The United States vs. the International Criminal Court

Athens Kathimerini (conservative), July 3: Intense reactions have greeted Washington’s unprecedented decision to cut military aid to 35 countries because of their refusal to sign an agreement that would bar the extradition of American citizens to the newly established International Criminal Court. The Bush government clarified that it simply wishes to protect the people who serve in the American army....Washington’s decision, though, likely to affect its relations with allied countries.

Port-of-Spain Newsday (privately owned, independent), July 3: Regardless of their country’s power, Bush and members of his ultraconservative regime must not be allowed to capriciously dismiss the demands of international law and justice upon which peace and order and the maintenance of a civilized world depend. Nor should they be encouraged in the arrogant idea that their military and economic might entitles them to exercise some kind of hegemony over our planet. Moreover, we consider the excuse which the United States has given for rejecting the International Criminal Court as not only overbearingly specious but also a grievous insult to the world community, the United Nations, and the 90 countries which studied, signed, and ratified the treaty setting up the court.

Lima La República (center-left), July 3: But why has the Bush administration undertaken this war against the International Criminal Court? Because the existence of the court collides directly with its new imperial policies that assume the task of policing the world..., in agreement with the doctrine of “preventive action” formulated by President Bush....One must say that the union of the international community rejects the efforts to grant U.S. soldiers immunity against a denunciation of human-rights violations before the ICC and doesn’t trust this campaign that looks to debilitate a new institution....But this is the way of the new rules that President Bush intends to impose. Even the European Union...has been threatened with “very grave consequences.”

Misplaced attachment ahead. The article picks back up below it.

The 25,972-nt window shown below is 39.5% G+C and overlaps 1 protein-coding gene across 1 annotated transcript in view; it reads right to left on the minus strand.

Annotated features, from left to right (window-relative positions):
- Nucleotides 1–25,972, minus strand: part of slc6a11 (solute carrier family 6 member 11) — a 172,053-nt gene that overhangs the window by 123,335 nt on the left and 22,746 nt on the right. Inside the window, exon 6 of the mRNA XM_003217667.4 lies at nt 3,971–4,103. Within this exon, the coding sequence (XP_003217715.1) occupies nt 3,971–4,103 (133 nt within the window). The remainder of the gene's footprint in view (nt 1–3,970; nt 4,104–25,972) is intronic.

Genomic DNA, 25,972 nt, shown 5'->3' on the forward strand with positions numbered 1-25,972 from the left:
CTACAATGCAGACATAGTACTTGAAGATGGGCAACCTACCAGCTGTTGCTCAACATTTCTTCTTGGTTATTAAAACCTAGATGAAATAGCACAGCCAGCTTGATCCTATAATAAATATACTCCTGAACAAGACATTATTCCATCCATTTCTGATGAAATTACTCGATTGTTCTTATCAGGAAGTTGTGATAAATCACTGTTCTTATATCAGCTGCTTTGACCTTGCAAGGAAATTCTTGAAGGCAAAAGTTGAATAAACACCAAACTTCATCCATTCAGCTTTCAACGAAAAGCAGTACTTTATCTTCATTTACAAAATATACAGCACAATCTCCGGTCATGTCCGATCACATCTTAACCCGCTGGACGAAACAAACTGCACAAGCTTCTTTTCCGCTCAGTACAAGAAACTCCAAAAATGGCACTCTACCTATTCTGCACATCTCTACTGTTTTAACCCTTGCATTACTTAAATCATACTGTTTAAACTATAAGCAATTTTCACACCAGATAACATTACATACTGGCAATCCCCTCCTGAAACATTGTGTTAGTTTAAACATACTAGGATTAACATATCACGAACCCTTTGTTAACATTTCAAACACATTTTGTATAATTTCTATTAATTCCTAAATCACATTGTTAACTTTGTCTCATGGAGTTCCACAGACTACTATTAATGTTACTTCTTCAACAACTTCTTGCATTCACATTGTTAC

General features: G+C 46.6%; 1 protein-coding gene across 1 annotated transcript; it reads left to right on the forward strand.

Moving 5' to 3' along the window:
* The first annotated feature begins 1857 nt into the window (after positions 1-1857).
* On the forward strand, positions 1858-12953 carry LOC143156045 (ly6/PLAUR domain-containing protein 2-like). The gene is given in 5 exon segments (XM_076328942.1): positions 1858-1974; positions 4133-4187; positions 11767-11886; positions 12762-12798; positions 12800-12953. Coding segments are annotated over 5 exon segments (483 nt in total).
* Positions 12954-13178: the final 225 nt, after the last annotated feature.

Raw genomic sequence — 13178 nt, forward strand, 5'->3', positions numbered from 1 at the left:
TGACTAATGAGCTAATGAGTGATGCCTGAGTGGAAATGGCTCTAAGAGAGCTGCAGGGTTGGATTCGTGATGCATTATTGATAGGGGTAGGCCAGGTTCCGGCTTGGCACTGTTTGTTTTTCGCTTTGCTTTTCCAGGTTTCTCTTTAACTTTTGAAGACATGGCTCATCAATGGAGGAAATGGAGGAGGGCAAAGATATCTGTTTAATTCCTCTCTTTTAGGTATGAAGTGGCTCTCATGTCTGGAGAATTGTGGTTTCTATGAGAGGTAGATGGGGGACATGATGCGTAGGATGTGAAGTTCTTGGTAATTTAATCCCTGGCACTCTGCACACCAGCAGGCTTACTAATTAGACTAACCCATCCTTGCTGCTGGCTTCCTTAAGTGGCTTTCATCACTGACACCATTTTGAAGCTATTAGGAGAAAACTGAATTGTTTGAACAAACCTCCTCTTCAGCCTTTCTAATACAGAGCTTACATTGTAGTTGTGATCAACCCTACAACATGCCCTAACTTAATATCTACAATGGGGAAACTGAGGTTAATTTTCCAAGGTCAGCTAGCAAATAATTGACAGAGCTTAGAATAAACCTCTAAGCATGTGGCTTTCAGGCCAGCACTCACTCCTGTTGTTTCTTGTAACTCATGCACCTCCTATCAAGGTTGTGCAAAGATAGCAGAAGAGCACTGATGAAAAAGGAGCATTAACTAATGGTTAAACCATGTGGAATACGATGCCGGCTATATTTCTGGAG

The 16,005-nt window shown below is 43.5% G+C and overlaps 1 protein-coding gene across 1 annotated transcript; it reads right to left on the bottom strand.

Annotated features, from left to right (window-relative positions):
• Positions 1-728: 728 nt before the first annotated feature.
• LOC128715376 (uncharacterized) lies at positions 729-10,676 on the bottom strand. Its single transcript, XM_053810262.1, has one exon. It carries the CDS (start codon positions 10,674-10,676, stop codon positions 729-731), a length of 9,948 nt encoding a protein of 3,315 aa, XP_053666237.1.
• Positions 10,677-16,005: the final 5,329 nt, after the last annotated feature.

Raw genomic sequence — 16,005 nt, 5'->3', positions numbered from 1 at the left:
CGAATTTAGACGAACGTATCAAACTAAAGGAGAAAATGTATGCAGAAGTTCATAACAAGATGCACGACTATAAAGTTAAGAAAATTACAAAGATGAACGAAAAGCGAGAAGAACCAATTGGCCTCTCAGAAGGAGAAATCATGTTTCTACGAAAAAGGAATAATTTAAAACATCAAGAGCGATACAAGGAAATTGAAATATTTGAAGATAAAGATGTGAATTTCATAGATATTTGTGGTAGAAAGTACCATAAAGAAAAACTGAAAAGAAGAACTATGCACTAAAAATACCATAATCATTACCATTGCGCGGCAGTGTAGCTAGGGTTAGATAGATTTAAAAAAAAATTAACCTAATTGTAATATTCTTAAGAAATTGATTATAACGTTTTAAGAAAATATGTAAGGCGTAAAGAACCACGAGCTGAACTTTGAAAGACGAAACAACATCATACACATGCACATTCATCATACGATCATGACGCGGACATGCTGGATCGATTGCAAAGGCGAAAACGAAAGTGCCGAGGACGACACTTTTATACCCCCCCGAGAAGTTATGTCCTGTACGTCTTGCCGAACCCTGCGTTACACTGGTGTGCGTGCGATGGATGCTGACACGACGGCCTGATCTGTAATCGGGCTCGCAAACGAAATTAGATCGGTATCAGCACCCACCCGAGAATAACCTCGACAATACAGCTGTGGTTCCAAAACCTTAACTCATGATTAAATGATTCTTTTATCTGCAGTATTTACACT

Kingston Jamaica Observer (privately owned, independent), July 3: But the Americans have argued that such a tribunal, established under international law, was not good enough for its citizens....Mr. Bush must be aware of the obvious conclusion: that the United States has set itself up above the law. Indeed, people cannot be blamed if there is a view that America now sees the world only through a prism of power: its own power. So talk loudly, walk heav-ily. No matter who gets crushed. So long as it’s not Uncle Sam, his children, nephews, and nieces. But we do not believe that that is the real perception of our friends, the United States. It is alien to what America has stood for, for too long.

Sofia Trud (large-circulation, independent), June 23: Essentially, Washington is staking a claim to an outrageous feudal privilege, which the old democracies in Europe could not swallow. By deciding not to grant the United States an exemption from the International Criminal Court, Bulgaria re-treated from the humiliating and harmful split between the United States and the European Union that this country had demonstrated during the Iraqi crisis. The decision is good not because it is pro-European but because it is one of prin-ciple and dignity. Let alone that it demands a degree of courage, which our friends across the Danube [the Romanians] could not muster up.
—Nickolay Golemanov

Rio de Janeiro O Globo (centrist), July 2: Besides the fact that the proposed accord is completely contrary to the idea of the International Criminal Court, Brazil already signed the treaty that created the court in the first place. For that reason, under a strict judicial prism, it cannot sign on to a bilateral accord contrary to the commitments it already made. Brazil was one of the first countries to inform the U.S. government that it would not accept the accord....The Defense Ministry said that it was not expecting any American military support this year anyway.